By: Richard Hanus, Esq.
Published December 31, 2021
Inch by inch, our government is trying to clean up various messes left behind by the Trump administration when it comes to our nation’s legal immigration system. Whether it be neglected or poorly managed U.S. Department of Homeland Security/Citizenship and Immigration Services (US DHS/CIS) service centers or understaffed U.S. consular posts abroad, too many aspects of our legal immigration system are now facing monumental, yet avoidable, delays. Add to the mix a pandemic, and the cracks in our legal immigration system are further amplified, with significant consequences for countless numbers of U.S. employers and the hundreds of thousands of foreign workers in the U.S. trying to comply with the law.
Expedited Employment Authorization for Healthcare Workers
Imagine being a foreign national residing legally in the U.S. and attempting to maintain your legal status but facing a 9 to 11 month wait to renew an employment authorization document. What is a worker or an employer to do when this delay means termination of employment? Call the 1-800 US CIS Customer Service telephone number for help? A U.S. congressional office? A high priced lawyer? The bigger question is why is this even happening in the first place, especially since the process at hand is funded entirely by the filing fees paid by applicants using the system at hand.
A sign of sensitivity and practicality from US DHS/CIS headquarters came this past week, with the announcement of “expedited” processing of the renewal of employment authorizations for certain healthcare workers. The expedite option is available for workers under the following circumstances:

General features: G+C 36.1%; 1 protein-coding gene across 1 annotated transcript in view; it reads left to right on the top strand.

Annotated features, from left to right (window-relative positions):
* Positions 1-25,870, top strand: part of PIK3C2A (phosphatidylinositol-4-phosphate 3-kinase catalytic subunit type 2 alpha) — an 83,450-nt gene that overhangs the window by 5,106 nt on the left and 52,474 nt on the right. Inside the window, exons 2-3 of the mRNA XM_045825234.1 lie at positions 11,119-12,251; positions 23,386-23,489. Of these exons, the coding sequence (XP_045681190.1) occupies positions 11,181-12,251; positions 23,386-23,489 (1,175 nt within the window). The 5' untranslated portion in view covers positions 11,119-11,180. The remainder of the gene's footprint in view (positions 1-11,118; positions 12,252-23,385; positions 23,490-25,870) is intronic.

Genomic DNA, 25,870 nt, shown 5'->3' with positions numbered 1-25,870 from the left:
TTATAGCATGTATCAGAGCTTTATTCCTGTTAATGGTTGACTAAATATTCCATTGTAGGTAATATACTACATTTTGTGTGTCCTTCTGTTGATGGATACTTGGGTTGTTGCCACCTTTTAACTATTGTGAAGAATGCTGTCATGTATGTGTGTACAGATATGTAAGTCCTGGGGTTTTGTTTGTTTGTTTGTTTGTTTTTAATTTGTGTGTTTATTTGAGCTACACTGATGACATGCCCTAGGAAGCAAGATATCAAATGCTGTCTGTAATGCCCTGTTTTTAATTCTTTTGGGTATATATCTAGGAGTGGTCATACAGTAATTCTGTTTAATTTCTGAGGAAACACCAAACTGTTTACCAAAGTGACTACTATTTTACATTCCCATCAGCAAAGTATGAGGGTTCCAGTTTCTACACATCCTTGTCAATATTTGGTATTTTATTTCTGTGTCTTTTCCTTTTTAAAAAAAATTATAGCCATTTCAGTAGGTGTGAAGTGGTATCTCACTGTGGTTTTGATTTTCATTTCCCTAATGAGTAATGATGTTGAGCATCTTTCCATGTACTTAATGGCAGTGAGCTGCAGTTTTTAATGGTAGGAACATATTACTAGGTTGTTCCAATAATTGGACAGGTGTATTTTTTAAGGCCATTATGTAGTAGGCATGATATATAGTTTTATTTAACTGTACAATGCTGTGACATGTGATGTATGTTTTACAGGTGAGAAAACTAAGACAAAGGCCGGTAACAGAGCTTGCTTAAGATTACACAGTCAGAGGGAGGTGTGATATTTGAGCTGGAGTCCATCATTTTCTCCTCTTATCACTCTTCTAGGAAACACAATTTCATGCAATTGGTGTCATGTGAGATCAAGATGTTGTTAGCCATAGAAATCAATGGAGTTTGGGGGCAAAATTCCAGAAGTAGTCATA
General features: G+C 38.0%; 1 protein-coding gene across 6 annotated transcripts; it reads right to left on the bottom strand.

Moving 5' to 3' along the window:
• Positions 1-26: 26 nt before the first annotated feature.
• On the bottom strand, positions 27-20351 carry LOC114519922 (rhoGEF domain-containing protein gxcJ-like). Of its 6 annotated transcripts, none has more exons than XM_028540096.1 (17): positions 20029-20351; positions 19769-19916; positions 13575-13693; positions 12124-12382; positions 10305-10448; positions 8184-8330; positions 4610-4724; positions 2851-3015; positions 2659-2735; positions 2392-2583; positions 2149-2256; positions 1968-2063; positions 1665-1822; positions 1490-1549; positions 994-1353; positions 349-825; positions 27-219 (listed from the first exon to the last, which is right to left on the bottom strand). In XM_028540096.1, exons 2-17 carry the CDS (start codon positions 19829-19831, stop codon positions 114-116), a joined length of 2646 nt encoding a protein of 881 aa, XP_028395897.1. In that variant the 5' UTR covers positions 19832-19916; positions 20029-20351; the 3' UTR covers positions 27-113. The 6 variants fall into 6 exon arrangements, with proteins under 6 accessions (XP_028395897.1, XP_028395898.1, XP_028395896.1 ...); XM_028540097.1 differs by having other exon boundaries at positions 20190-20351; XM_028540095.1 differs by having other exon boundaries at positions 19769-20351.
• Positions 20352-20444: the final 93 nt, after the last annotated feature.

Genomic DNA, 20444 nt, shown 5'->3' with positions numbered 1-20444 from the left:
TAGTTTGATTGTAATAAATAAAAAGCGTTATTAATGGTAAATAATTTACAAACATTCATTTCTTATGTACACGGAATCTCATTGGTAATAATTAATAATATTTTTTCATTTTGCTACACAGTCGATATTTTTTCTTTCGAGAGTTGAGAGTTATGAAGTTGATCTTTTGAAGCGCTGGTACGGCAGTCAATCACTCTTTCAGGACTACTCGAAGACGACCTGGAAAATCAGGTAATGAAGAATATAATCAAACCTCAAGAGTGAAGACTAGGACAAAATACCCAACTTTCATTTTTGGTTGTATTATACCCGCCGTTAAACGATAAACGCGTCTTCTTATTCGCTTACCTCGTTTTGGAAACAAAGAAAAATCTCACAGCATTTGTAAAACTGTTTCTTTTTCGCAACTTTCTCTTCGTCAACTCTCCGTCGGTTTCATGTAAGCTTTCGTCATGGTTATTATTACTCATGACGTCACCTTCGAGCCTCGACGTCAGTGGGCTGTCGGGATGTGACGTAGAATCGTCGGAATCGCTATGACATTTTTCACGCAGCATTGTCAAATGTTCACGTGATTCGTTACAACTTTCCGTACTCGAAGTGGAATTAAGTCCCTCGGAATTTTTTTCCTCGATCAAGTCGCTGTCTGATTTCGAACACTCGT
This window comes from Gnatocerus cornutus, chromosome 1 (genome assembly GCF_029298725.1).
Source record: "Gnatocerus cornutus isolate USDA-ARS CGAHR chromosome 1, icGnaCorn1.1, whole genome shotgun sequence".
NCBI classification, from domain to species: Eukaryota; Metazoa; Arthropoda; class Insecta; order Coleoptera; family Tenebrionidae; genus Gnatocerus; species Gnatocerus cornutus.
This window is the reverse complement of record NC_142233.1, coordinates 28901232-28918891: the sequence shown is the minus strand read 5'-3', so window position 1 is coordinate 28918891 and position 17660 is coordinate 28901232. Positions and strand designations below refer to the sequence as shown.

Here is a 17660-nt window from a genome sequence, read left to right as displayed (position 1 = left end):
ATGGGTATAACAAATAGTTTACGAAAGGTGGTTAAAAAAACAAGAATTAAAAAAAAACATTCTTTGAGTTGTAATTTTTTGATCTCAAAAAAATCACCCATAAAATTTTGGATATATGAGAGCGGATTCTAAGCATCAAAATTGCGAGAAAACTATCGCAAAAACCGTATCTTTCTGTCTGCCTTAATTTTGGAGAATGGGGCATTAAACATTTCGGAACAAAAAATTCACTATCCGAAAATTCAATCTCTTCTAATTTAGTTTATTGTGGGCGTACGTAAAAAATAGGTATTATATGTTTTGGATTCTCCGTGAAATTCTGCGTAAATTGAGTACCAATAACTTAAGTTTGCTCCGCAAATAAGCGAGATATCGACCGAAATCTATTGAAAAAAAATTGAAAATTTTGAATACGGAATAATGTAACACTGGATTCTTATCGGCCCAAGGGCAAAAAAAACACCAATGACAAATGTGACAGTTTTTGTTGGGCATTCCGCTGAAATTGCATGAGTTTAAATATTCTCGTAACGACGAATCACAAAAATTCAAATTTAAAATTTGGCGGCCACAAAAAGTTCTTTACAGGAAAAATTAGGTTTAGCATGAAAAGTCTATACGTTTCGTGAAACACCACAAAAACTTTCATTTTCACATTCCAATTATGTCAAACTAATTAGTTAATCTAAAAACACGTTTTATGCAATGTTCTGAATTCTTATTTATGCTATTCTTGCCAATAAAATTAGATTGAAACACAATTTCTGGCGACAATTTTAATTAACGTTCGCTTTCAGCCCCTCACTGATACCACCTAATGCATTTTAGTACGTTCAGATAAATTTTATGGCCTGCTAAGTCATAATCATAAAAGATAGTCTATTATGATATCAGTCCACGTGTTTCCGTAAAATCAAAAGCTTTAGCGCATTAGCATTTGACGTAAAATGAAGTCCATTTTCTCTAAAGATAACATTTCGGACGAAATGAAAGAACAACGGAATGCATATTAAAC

- You are in possession of an Employment Authorization Document that expires in 30 days or less, or has already expired,
- You work in a healthcare related position as noted in the U.S. Department of Homeland Security’s Advisory Opinion at Pages 7-9 and
- You are able to provide documentation confirming your employment in a healthcare related role
To request expedited EAD processing, workers meeting the above requirements must call the US CIS Customer Service Contact Center at 1-800-375-5283 and speak with a telephone agent. The next big questions are: 1) how quickly will DHS/CIS act on these requests and 2) when will other classes of workers and their employers be given a remedy like this. As always, important updates on this and other immigration topics will continue to be reported on in this blog.
Interview-less Work Visa Processing at Overseas U.S. Consular Posts
In recent years, subject to certain conditions, U.S. consular posts abroad have been offering foreign workers on temporary work visas the opportunity to renew their visas without an interview. In the past week, in light of mounting backlogs and pandemic related challenges, the U.S. Department of State announced an expansion of the interview waiver program, allowing first time work visa applicants a chance at visa processing without a consular interview.
U.S. consular posts will now have the discretion to waive interviews for new work visa applicants (along with qualifying family members) in various categories including H-1B Workers in Specialty Occupations, H-3 Trainee/Special Education Visitors, L Intracompany Transferees, O Extraordinary Ability/Achievement, P Athletes/Artists/Entertainers, and Q Participants in International Cultural Exchange Programs. The expanded program also includes applicants for H-2 Temporary Agricultural and Non-Agricultural Workers, F and M Students, and J Student Exchange Visitors.
Importantly, the vast majority of work visa categories first require a stateside DHS/CIS petition approval before a foreign national is eligible for visa processing. As to how quickly and efficiently this new program will yield results is another question, and all developments on this initiative will continue to be covered here.
PUBLISHED December 31, 2021– “IMMIGRATION LAW FORUM” Copyright © 2021, By Law Offices of Richard Hanus, Chicago, Illinois